If you’ve ever had to deal with medical oddness (which is probably something like 150% of the readers here, because most of us deal with it at least twice over) and had to try to explain to the more normal folks why you just can’t do that – whatever “that” happens to be – you’ll understand the sheer relief that happens when you figure out why something is a problem.
In my case it’s rumbly bass that moves into the vibrating range. It’s given me trouble since I was an angsty teen, making me dizzy, vaguely nauseous, and leaving me feeling as though some bastard replaced my joints with rubber bands. Of course, that’s exactly what the mechanical room next door to my new workplace does to me.
At least I know the reason for the unpleasantness: turns out the damn thing is giving off infrasound in the 17 – 19 Hz range, and I get the symptoms at anything above about 25 decibels. I checked: I spent some time Monday walking around the work place with my phone in hand and the handy-dandy infrasound recorder app running while I cross-correlated my symptoms and what the recorder was showing me.
Even more entertaining, the symptoms I get are damn near identical to what happen when I have a cataplexy episode (thank you narcolepsy) – I don’t get the full paralysis effect. Instead I get to feel as though my joints came unstrung and my balance has gone to play with my coordination somewhere that probably involves tropical beaches and drinks with umbrellas in them. And most definitely does not involve me. It’s not a particularly enjoyable sensation. So of course, I freaked out.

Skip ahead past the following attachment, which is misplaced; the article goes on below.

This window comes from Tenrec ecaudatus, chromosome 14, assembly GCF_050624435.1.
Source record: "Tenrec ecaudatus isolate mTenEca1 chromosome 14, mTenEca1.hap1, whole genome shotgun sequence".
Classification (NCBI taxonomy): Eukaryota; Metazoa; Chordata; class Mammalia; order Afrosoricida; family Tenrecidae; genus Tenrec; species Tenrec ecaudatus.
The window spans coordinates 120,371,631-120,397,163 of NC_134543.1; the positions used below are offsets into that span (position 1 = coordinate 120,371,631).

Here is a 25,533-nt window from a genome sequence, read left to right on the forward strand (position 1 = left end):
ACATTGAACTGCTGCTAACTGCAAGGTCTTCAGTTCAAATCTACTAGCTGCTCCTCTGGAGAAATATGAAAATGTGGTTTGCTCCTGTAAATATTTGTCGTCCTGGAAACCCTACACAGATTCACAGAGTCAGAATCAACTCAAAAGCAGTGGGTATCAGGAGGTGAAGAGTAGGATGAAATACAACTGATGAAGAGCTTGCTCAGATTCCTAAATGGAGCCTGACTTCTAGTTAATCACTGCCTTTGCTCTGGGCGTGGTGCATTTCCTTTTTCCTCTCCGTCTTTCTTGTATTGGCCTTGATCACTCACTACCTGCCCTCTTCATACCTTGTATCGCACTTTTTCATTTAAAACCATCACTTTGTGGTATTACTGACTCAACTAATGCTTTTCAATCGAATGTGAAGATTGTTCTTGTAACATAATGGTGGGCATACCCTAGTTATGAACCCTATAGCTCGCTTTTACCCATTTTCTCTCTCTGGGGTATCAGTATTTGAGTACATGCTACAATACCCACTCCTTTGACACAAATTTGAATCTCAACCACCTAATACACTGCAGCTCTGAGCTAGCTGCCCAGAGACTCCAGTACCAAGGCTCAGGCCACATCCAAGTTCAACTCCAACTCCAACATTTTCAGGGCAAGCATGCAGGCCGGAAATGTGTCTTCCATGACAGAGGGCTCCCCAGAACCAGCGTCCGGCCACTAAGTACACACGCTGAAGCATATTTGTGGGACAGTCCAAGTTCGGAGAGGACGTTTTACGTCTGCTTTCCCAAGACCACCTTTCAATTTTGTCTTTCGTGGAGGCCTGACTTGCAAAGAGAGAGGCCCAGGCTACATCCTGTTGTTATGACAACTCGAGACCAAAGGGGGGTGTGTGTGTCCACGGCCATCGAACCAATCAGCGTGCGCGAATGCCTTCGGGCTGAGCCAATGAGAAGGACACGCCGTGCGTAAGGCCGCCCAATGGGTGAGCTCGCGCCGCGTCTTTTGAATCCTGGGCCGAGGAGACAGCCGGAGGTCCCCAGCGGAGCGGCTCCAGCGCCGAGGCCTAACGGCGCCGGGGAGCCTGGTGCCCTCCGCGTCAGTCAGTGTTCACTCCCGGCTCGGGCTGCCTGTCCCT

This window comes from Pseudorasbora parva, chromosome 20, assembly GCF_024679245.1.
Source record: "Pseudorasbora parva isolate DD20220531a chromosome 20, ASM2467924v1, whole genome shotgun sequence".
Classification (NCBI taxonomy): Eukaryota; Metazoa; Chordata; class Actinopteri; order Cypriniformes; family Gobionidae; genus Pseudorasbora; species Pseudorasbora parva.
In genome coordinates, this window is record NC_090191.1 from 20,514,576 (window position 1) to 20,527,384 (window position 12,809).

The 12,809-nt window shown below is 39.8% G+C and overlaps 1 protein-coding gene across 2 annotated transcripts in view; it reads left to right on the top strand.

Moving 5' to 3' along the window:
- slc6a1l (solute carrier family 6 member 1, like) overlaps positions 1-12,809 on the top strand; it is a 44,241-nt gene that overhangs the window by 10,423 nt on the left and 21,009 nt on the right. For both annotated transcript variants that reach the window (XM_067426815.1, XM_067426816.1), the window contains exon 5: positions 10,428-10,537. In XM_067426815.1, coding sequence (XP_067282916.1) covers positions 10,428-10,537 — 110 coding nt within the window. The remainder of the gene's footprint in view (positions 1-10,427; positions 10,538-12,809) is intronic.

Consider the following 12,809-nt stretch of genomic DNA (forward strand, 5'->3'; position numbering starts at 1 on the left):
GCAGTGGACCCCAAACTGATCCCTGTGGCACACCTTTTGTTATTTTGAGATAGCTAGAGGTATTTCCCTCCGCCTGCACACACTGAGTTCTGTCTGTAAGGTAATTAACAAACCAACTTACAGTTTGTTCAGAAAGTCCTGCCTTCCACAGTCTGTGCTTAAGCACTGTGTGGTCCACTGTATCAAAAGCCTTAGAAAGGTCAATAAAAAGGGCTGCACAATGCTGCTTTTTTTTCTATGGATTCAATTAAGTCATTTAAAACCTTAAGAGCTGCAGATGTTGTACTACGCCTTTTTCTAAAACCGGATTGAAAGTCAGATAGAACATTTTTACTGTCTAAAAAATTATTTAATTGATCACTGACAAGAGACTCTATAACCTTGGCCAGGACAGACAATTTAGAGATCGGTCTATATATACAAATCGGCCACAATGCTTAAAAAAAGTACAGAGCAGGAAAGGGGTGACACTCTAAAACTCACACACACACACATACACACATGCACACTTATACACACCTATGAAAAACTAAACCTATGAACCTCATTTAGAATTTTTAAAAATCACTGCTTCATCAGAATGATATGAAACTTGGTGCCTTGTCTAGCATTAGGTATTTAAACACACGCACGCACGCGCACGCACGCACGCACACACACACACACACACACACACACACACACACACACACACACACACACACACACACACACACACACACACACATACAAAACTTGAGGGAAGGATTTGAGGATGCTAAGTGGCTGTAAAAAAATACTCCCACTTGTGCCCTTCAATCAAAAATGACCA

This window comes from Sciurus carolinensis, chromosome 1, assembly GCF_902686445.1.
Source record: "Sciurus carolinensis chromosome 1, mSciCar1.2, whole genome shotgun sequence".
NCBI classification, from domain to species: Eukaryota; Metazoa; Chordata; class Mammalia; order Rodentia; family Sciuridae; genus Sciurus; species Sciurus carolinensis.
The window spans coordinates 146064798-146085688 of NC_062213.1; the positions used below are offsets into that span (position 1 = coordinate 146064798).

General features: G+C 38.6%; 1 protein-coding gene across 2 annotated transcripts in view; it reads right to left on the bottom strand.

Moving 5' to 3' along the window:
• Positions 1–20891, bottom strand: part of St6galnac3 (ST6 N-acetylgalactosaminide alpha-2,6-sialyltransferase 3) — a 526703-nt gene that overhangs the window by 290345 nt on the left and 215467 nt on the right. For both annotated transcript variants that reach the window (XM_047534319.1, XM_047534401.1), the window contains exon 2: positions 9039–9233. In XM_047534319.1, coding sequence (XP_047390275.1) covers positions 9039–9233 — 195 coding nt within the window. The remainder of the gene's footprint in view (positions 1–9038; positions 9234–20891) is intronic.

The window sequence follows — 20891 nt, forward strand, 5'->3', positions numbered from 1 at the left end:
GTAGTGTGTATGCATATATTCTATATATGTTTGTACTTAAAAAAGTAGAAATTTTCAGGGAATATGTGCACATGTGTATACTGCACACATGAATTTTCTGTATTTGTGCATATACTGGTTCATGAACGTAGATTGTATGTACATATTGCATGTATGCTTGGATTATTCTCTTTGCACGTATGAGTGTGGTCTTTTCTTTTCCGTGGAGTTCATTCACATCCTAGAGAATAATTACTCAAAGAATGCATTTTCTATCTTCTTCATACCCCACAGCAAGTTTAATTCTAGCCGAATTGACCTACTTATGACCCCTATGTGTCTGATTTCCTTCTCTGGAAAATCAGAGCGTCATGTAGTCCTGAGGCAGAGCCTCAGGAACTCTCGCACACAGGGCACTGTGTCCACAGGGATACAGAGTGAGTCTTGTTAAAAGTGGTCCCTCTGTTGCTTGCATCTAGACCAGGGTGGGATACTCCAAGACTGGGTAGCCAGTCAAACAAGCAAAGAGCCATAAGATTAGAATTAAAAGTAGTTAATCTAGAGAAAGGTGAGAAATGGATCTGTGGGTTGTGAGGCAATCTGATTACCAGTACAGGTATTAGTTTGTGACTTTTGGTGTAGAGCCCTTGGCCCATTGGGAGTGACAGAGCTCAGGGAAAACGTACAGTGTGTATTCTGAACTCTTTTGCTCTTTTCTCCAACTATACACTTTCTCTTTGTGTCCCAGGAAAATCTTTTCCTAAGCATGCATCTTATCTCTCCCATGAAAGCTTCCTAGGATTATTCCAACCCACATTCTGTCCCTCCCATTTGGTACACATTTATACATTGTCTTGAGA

Now that I have a solid idea what’s causing the problem, I can more or less deal with it. Better quality noise-canceling headphones are on order (damn I wish Skullcandy still made the aviator model. Those are so comfortable), and I’ve located a handful of places in the area where I don’t get the symptoms. Sadly these places are mostly conference rooms or corporate offices-to-be. At least the HR person at work is trying to find ways to work with me that count as reasonable accommodations, and she is going to get on to building management over getting dampeners on the equipment.
Now we know why they’ve had trouble leasing and keeping tenants in that particular location… And of course since it meets that odd beastie known as “code”, they’re not too keen to do more. Except of course if the balance issues have me falling over at the wrong time, the ultimate liability lands on facilities management once they’ve been notified. In theory, of course.
Meantime, I keep doing what I can and move myself to one of the places where I’m not affected for a couple of hours to ease the symptoms while still working.
I’m sure someone here can use this for “character growth” somewhere.